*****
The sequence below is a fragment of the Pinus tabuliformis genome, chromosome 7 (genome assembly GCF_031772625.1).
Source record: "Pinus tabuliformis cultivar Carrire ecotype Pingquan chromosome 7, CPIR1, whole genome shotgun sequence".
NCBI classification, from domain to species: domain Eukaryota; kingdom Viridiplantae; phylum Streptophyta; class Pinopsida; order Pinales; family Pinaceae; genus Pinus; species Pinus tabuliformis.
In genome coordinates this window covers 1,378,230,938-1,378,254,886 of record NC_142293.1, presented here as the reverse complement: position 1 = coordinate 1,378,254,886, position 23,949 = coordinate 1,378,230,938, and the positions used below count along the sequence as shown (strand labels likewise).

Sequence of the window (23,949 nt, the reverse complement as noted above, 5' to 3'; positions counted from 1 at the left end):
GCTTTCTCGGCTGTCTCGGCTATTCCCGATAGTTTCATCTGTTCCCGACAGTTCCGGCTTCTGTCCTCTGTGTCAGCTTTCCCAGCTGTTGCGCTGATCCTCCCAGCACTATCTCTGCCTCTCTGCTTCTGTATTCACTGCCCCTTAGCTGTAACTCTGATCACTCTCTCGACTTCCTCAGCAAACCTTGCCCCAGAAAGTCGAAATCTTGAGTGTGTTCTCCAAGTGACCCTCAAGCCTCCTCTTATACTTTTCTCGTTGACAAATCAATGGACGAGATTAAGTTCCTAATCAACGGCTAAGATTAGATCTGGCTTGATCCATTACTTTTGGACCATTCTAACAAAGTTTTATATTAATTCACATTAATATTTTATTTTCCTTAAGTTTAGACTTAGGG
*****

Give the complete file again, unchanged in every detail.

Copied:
The sequence below is a fragment of the Pinus tabuliformis genome, chromosome 7 (genome assembly GCF_031772625.1).
Source record: "Pinus tabuliformis cultivar Carrire ecotype Pingquan chromosome 7, CPIR1, whole genome shotgun sequence".
NCBI classification, from domain to species: domain Eukaryota; kingdom Viridiplantae; phylum Streptophyta; class Pinopsida; order Pinales; family Pinaceae; genus Pinus; species Pinus tabuliformis.
In genome coordinates this window covers 1,378,230,938-1,378,254,886 of record NC_142293.1, presented here as the reverse complement: position 1 = coordinate 1,378,254,886, position 23,949 = coordinate 1,378,230,938, and the positions used below count along the sequence as shown (strand labels likewise).

Sequence of the window (23,949 nt, the reverse complement as noted above, 5' to 3'; positions counted from 1 at the left end):
GCTTTCTCGGCTGTCTCGGCTATTCCCGATAGTTTCATCTGTTCCCGACAGTTCCGGCTTCTGTCCTCTGTGTCAGCTTTCCCAGCTGTTGCGCTGATCCTCCCAGCACTATCTCTGCCTCTCTGCTTCTGTATTCACTGCCCCTTAGCTGTAACTCTGATCACTCTCTCGACTTCCTCAGCAAACCTTGCCCCAGAAAGTCGAAATCTTGAGTGTGTTCTCCAAGTGACCCTCAAGCCTCCTCTTATACTTTTCTCGTTGACAAATCAATGGACGAGATTAAGTTCCTAATCAACGGCTAAGATTAGATCTGGCTTGATCCATTACTTTTGGACCATTCTAACAAAGTTTTATATTAATTCACATTAATATTTTATTTTCCTTAAGTTTAGACTTAGGG